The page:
Nearly six weeks ago, Blackpool executed one of their trademark victories - thrilling and nervy, improbable but exhilarating - to overcome Tottenham Hotspur. Afterward, Ian Holloway produced one of his typical news conferences.
Yet among the strange and surreal comments came a pertinent piece of analysis.
As his side reached 32 points with three months of the campaign remaining, the Blackpool manager said: "Last season, that would have kept us up."
Not this year. Three games and one draw later, Holloway's team are a solitary point clear of the relegation zone. They have company, too, with only goal difference keeping them beneath Blackburn Rovers and Aston Villa.
With the bottom eight teams separated by just three points, a congestion charge in the bottom half of the table would be hugely profitable.
It amounts to the most unpredictable battle at the bottom in Premier League history.
This is a contest that takes in a side with three successive top-six finishes and an £18 million (Dh105.8m) striker, in Aston Villa, and the greatest outsiders in years, in Blackpool, whose annual wage budget is some way short of Darren Bent's transfer fee. It includes the Carling Cup winners, in Birmingham City, and a team who have beaten four of the top six, in Wolverhampton Wanderers.
It features a side whose owners were targeting a top-five finish, in Blackburn Rovers, and one who are unbeaten under their current manager, in West Bromwich Albion.
The club who have propped up the table for much of the campaign, West Ham United, are in the best form of any of the stragglers, while just when the current basement dwellers, Wigan Athletic, appeared dead and buried, they conjured an injury-time winner in their last game, against Birmingham.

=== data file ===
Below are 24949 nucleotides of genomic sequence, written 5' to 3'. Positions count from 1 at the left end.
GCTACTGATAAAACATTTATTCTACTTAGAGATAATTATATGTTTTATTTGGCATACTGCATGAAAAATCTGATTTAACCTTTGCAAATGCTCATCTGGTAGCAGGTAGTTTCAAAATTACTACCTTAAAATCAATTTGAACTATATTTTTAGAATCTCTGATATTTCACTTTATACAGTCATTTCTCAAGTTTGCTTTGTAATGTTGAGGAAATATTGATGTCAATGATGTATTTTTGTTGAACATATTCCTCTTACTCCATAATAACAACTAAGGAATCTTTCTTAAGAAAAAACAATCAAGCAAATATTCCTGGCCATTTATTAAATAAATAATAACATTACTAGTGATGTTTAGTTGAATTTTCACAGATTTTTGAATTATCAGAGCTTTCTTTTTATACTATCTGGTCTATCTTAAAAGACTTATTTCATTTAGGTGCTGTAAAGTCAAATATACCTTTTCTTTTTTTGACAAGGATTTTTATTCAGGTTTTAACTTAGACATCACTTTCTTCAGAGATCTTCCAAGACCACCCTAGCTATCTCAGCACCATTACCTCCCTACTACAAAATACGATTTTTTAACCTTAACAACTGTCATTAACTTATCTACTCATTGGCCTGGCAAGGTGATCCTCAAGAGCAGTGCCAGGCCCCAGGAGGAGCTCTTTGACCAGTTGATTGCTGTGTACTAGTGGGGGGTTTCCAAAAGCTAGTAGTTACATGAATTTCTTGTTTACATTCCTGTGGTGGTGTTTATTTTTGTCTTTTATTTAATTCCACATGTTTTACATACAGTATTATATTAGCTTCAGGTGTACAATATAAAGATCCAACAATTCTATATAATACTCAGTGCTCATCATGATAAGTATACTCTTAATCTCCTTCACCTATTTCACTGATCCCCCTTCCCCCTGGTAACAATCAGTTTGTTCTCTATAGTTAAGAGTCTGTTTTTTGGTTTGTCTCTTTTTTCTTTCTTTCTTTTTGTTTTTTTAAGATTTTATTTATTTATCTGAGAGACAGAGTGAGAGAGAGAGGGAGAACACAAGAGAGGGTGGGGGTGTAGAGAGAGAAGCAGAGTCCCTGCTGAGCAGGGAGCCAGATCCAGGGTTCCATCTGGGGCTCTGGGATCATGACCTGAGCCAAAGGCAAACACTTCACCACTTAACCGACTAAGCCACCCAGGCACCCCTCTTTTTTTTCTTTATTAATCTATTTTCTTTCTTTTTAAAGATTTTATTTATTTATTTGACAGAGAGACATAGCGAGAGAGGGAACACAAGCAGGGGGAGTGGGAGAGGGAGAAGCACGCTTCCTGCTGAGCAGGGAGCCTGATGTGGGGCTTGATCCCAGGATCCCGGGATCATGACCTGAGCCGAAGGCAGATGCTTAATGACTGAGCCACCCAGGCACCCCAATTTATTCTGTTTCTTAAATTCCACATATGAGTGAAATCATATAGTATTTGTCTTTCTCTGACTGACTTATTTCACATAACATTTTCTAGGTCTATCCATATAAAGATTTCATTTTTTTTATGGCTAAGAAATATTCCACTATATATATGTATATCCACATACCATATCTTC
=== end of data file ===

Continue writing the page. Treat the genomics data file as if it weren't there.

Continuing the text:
As it is, their total of 30 points is the most mustered by the bottom side in the league after 30 games of any top-flight season.
When a last-minute equaliser can take a team up four places, as happened to Blackburn two weeks ago, context is everything.
"I've got more points than this time last year," said Mick McCarthy, the Wolves manager.
But then West Ham, Wigan and Wolves finished with 35, 36 and 38 points, respectively, and stayed up. Record the same tally and each could be a Championship club come August.
"I still think 42 will be required," Blackburn's Steve Kean said.
That would equal the current record managed by a relegated team in a 38-game season, achieved by West Ham eight years ago.
With the top teams proving more fallible and points being distributed more democratically around the division, it is evident why a numerical improvement is required.
The consequence is that April has arrived and 60 per cent of the division are threatened as even Fulham, Newcastle United, Stoke City and Sunderland are not safe yet.
As each has a goal difference that effectively equates to another point, the likelihood is that all will survive. For the teams below them, the first 30 games are effectively irrelevant: each is in an eight-game season now. And the longer it stays as tight as it is now, the bigger the stakes get.